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Topic: FLAC RFC update (Read 1714 times) previous topic - next topic
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FLAC RFC update

Some of you may know that the FLAC format is in the process of being formally specified by the IETF as a so-called RFC. 17 months ago I shared here that the working group considered the document finished and issued a working group last call. This resulted in a lot of comments and subsequently improvements. After that, the document was read and commented on by various IETF people, which took a while.

Today I got the message that the document has been formally approved. The announcement is here. This means the people in charge (the Internet Engineering Steering Group or IESG) have read the document, suggested changes and finally approved the document. Yay!

However, FLAC isn't described by an official RFC just yet. The current draft will be sent to the RFC Production Center, where an editor will review the document and adjust tone, spelling and grammar for it to read like any other RFC. Looking at the current queue (where Matroska, the ".mkv" container format, is too!) this will probably take a few months up to maybe half a year.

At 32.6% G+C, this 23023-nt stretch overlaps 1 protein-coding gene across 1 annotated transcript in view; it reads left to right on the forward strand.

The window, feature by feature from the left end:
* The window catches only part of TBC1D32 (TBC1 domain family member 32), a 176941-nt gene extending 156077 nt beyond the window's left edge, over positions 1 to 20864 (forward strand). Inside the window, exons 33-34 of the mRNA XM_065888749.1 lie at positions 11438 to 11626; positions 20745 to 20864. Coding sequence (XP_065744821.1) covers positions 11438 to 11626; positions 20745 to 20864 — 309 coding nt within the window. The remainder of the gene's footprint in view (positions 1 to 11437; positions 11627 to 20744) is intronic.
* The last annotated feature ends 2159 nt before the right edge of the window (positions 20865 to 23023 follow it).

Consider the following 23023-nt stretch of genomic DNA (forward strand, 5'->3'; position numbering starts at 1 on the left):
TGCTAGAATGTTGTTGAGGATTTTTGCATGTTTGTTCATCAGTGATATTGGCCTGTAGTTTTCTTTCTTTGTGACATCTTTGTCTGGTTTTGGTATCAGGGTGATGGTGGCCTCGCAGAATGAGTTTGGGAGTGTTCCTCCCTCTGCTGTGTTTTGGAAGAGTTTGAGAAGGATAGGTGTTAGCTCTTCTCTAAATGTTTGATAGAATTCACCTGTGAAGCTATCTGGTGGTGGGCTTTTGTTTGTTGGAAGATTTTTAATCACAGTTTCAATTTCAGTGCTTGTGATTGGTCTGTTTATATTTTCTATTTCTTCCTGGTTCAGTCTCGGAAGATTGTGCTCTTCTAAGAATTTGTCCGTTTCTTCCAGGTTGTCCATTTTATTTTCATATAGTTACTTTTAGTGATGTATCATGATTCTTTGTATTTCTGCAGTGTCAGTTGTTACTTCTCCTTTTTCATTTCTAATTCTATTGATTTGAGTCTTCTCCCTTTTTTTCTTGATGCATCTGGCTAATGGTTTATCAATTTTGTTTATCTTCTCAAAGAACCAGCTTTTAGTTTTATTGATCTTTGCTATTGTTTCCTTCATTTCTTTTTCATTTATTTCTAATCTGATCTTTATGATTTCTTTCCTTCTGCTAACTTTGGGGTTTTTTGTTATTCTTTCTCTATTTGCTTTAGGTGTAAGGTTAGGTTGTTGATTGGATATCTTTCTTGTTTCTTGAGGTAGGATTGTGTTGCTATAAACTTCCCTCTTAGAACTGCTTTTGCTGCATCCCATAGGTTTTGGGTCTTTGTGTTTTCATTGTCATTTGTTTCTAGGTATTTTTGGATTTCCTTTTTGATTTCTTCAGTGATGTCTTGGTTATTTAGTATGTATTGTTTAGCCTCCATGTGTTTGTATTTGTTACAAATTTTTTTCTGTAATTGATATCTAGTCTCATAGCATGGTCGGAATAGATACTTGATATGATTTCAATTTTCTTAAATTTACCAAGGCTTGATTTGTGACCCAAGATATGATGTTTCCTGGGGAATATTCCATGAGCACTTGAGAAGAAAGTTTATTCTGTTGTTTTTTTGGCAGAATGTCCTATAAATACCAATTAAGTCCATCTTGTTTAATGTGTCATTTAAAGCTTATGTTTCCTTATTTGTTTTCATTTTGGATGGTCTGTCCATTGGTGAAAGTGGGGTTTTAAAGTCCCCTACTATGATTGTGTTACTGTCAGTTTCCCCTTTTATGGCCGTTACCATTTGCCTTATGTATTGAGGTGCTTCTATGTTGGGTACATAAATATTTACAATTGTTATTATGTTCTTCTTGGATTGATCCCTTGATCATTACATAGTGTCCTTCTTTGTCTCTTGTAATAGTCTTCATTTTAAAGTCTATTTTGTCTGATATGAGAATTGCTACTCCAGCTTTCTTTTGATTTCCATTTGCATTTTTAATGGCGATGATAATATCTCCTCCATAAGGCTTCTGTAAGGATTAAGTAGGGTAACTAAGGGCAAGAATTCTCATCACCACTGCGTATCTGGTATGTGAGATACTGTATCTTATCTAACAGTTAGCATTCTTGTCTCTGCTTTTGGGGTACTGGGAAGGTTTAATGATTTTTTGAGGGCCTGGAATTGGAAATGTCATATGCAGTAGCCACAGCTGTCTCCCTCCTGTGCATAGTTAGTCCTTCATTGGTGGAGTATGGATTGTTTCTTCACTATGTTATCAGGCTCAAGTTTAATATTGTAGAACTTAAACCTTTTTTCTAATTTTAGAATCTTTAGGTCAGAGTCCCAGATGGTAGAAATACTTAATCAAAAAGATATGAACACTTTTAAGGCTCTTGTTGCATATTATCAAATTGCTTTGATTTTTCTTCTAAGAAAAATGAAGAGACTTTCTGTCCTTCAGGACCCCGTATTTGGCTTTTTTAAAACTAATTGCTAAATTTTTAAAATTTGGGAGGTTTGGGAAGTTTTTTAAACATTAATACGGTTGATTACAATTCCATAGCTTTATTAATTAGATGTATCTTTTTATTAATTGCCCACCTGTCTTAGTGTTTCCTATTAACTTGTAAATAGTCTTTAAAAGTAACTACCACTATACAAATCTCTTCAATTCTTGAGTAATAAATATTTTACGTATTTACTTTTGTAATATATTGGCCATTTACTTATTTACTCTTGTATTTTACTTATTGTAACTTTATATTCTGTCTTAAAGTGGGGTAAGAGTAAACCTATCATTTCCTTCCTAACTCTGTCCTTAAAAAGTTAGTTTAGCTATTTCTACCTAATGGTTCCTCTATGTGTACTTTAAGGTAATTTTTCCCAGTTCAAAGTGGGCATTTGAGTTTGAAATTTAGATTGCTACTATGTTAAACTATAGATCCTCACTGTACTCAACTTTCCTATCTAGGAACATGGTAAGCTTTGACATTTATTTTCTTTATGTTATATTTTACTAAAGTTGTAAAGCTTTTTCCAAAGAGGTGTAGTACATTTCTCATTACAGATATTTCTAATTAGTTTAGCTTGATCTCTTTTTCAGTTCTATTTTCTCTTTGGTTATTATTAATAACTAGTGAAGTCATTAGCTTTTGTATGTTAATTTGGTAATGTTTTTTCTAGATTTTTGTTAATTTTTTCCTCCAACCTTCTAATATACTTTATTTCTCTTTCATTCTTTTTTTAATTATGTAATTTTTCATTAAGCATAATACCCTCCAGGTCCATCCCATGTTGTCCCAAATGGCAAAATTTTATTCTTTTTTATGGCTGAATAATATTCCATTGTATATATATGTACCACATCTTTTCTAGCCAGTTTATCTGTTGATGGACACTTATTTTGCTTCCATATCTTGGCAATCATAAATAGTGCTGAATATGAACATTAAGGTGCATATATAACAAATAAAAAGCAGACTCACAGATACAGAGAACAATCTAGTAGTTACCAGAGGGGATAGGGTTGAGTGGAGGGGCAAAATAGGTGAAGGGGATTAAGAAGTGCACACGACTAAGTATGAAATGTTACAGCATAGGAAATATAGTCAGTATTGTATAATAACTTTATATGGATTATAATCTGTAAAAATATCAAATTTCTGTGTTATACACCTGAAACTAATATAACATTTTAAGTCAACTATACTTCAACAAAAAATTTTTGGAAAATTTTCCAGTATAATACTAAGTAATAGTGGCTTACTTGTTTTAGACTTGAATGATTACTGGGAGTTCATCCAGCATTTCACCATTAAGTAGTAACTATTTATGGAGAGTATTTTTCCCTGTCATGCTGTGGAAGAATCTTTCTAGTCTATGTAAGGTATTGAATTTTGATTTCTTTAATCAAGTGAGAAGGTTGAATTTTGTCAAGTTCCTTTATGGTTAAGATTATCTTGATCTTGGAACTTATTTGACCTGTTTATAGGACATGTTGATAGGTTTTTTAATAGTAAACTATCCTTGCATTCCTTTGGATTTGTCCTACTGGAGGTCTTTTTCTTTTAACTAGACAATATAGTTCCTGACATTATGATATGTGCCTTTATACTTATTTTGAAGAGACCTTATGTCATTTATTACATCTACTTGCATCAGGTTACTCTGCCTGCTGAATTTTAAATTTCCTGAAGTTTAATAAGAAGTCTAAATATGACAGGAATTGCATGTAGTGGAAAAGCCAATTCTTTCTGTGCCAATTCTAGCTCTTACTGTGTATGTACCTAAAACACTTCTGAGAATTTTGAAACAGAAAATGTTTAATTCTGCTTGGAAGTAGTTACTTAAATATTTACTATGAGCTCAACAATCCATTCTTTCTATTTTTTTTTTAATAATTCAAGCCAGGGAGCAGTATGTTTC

So, I just wanted to share that news with you all. It is not really big news or anything, but I am glad all the technical stuff has been agreed upon and approved.
Music: sounds arranged such that they construct feelings.

Re: FLAC RFC update

Reply #1
That's great to hear ktf  :)

Re: FLAC RFC update

Reply #2
Great news!  Thank you and all members of the work group :)
.halverhahn

Re: FLAC RFC update

Reply #3
@ktf, what does it mean for the rest of us?
• Join our efforts to make Helix MP3 encoder great again
• Opus complexity & qAAC dependence on Apple is an aberration from Vorbis & Musepack breakthroughs
• Let's pray that D. Bryant improve WavPack hybrid, C. Helmrich update FSLAC, M. van Beurden teach FLAC to handle non-audio data

Re: FLAC RFC update

Reply #4
Joining the choir here!

If I am to speculate about the reasons for FLAC's success, I have a hunch that it was not only about being the right FOSS at the right time, but also an openly available specification.